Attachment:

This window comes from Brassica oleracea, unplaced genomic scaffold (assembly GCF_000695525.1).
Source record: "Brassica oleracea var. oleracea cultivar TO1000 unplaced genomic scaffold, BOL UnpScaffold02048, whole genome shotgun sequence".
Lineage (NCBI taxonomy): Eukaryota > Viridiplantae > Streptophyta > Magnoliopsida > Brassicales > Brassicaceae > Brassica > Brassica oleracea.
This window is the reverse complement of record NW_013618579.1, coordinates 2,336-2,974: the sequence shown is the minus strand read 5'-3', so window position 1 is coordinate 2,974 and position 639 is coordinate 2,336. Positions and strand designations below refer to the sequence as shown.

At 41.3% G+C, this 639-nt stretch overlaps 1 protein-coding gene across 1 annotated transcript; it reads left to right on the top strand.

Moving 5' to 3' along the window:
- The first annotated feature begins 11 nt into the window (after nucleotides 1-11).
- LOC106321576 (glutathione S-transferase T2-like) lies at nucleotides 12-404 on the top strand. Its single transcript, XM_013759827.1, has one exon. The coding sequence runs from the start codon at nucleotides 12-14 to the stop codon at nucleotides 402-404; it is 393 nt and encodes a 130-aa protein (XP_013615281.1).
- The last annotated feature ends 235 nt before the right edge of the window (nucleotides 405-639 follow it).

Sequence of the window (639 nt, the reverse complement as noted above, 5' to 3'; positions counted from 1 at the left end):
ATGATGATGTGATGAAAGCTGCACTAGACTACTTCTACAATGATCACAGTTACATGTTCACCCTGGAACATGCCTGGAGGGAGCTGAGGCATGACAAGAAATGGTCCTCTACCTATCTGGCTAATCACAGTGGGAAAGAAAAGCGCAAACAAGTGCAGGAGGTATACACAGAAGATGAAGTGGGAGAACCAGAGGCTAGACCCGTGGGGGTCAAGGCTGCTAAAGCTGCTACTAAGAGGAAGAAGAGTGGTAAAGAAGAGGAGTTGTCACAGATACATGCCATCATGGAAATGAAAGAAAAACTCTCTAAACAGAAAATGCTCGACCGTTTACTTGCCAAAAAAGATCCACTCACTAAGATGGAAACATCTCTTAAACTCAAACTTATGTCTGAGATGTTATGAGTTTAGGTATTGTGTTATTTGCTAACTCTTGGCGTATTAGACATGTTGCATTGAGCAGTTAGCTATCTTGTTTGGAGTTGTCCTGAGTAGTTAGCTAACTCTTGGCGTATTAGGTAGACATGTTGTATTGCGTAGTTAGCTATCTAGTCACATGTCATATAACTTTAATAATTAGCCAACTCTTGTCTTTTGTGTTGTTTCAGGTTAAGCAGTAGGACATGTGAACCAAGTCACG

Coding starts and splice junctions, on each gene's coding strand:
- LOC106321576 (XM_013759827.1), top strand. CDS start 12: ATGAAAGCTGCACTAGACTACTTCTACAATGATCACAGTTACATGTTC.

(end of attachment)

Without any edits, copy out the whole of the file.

This window comes from Brassica oleracea, unplaced genomic scaffold (assembly GCF_000695525.1).
Source record: "Brassica oleracea var. oleracea cultivar TO1000 unplaced genomic scaffold, BOL UnpScaffold02048, whole genome shotgun sequence".
Lineage (NCBI taxonomy): Eukaryota > Viridiplantae > Streptophyta > Magnoliopsida > Brassicales > Brassicaceae > Brassica > Brassica oleracea.
This window is the reverse complement of record NW_013618579.1, coordinates 2,336-2,974: the sequence shown is the minus strand read 5'-3', so window position 1 is coordinate 2,974 and position 639 is coordinate 2,336. Positions and strand designations below refer to the sequence as shown.

At 41.3% G+C, this 639-nt stretch overlaps 1 protein-coding gene across 1 annotated transcript; it reads left to right on the top strand.

Moving 5' to 3' along the window:
- The first annotated feature begins 11 nt into the window (after nucleotides 1-11).
- LOC106321576 (glutathione S-transferase T2-like) lies at nucleotides 12-404 on the top strand. Its single transcript, XM_013759827.1, has one exon. The coding sequence runs from the start codon at nucleotides 12-14 to the stop codon at nucleotides 402-404; it is 393 nt and encodes a 130-aa protein (XP_013615281.1).
- The last annotated feature ends 235 nt before the right edge of the window (nucleotides 405-639 follow it).

Sequence of the window (639 nt, the reverse complement as noted above, 5' to 3'; positions counted from 1 at the left end):
ATGATGATGTGATGAAAGCTGCACTAGACTACTTCTACAATGATCACAGTTACATGTTCACCCTGGAACATGCCTGGAGGGAGCTGAGGCATGACAAGAAATGGTCCTCTACCTATCTGGCTAATCACAGTGGGAAAGAAAAGCGCAAACAAGTGCAGGAGGTATACACAGAAGATGAAGTGGGAGAACCAGAGGCTAGACCCGTGGGGGTCAAGGCTGCTAAAGCTGCTACTAAGAGGAAGAAGAGTGGTAAAGAAGAGGAGTTGTCACAGATACATGCCATCATGGAAATGAAAGAAAAACTCTCTAAACAGAAAATGCTCGACCGTTTACTTGCCAAAAAAGATCCACTCACTAAGATGGAAACATCTCTTAAACTCAAACTTATGTCTGAGATGTTATGAGTTTAGGTATTGTGTTATTTGCTAACTCTTGGCGTATTAGACATGTTGCATTGAGCAGTTAGCTATCTTGTTTGGAGTTGTCCTGAGTAGTTAGCTAACTCTTGGCGTATTAGGTAGACATGTTGTATTGCGTAGTTAGCTATCTAGTCACATGTCATATAACTTTAATAATTAGCCAACTCTTGTCTTTTGTGTTGTTTCAGGTTAAGCAGTAGGACATGTGAACCAAGTCACG

Coding starts and splice junctions, on each gene's coding strand:
- LOC106321576 (XM_013759827.1), top strand. CDS start 12: ATGAAAGCTGCACTAGACTACTTCTACAATGATCACAGTTACATGTTC.